Kindness and respect the best medicine when visiting the vet

by Dr Phil Tucak on behalf of Hill's Pet Nutrition
01 Sep 2021
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Veterinarians love helping you and your pet, however providing a high level of compassionate care can take its toll on veterinary staff - with the veterinary profession sadly having a high suicide rate that is up to four times higher than the general population. Showing kindness, patience and respect when visiting your veterinarian can help to ensure that everyone feels valued – that includes you, your pet and the vet!

Sometimes the high expectations that many people have for the care of their pet can unfortunately spill over into frustrations around the cost of veterinary services, waiting times for veterinary attention amidst the busyness of a veterinary hospital, and whether veterinarians are able to satisfy pet owners expectations around the treatment of a pet’s health condition.

In some cases this frustration can result in verbal or physical abuse against veterinary staff. This lack of respect causes stress, anxiety and burnout in veterinarians and vet nurses, who are already dealing with the other daily challenges of their veterinary roles, such as working long hours for often low pay, experiencing the euthanasia of animals and attending to complex clinical cases, all whilst managing a small business and its staff and finances.

Pandemic is a challenging time

During the COVID-19 pandemic veterinary practices have been considered an essential service, with practices adhering to social distancing requirements and remaining open during lockdowns. This has often meant that veterinarians are examining animals kerbside outside the vet hospital, or treating pets inside the vet hospital but without their owners present. Together with the additional hygiene protocols in place, these measures have all added additional time to already busy consulting periods.

Veterinary practices have also been busy dealing with an influx of pet patients as a result of people spending more time at home with their pets during lockdowns, or through more pets being adopted for companionship. Veterinary staff have been working hard to provide the best level of care to patients amidst this jump in workload.

The workload of veterinarians and veterinary nurses has also been exacerbated by a shortage of veterinary staff, due to state and international border restrictions impacting the recruitment of veterinary staff – along with the impact of many veterinarians leaving the profession due to a lack of work-life balance. These workforce factors are at risk of accelerating due to the increasing pressures on the veterinarians who remain in the profession providing expert care to all creatures great and small.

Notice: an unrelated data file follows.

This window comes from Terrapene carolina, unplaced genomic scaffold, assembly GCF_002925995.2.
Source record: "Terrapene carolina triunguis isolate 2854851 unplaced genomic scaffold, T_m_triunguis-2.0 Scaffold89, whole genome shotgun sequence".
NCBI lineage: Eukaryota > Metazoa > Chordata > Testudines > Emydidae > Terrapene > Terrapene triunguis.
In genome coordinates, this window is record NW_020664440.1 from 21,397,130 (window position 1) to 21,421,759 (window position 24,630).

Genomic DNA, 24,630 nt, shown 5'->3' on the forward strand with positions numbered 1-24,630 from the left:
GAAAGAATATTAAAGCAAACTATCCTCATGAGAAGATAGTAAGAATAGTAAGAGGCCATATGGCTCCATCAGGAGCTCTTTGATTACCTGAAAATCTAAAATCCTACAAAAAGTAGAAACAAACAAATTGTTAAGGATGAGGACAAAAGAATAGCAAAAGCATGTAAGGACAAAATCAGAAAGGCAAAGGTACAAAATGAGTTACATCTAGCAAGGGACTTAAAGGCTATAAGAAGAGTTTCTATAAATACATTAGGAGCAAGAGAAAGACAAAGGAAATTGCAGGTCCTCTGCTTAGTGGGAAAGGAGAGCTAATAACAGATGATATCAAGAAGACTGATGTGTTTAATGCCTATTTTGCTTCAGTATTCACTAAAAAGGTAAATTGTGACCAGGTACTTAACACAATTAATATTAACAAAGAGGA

Financial burden

As highly qualified professionals, veterinarians have undertaken many years of study in order to provide health care services to animals of all description. Many vets have large study debts to pay off, and job salaries are often low despite the long hours and busy caseloads that are involved in the role. The perception that taking your pet to the vet is expensive is often fuelled by a misunderstanding of how much it costs to run a veterinary practice. As unlike in the world of human healthcare, there is no Medicare for pets to cover the bulk of medical treatment costs that many of us take for granted when accessing the human healthcare system.

With the many stressors that veterinary professionals face every day, pet owners can support veterinarians and veterinary nurses by showing kindness, patience and respect, ensuring that both you and your vet feel valued and respected.

How you can help

There are many ways in which you can make your experience at the vets a positive one for both yourself and the veterinary team. Ring ahead to book consultations, and alert staff if you’re on your way to the practice with a pet that requires emergency care. If you’re running late for an appointment, ring to update the clinic so that they can reschedule to accommodate both you and other pets.

Show patience and be prepared to wait when visiting the vet clinic – and remember that when you see the vet for a consultation, just prior to seeing your pet, the veterinarian may have just been treating a seriously ill pet, or they may have performed a euthanasia of someone’s much loved pet. So be kind, considerate and respectful during every interaction with the veterinary team.

Veterinarians and veterinary nurses bring expertise, experience and compassionate care when treating your pet, and through showing them respectful and considerate behaviour, together we can all make sure that a visit to the vet is the best it can be for everyone involved. Kindness and respect are definitely the best medicine when visiting the vets!


Sponsored by Hill's Pet Nutrition

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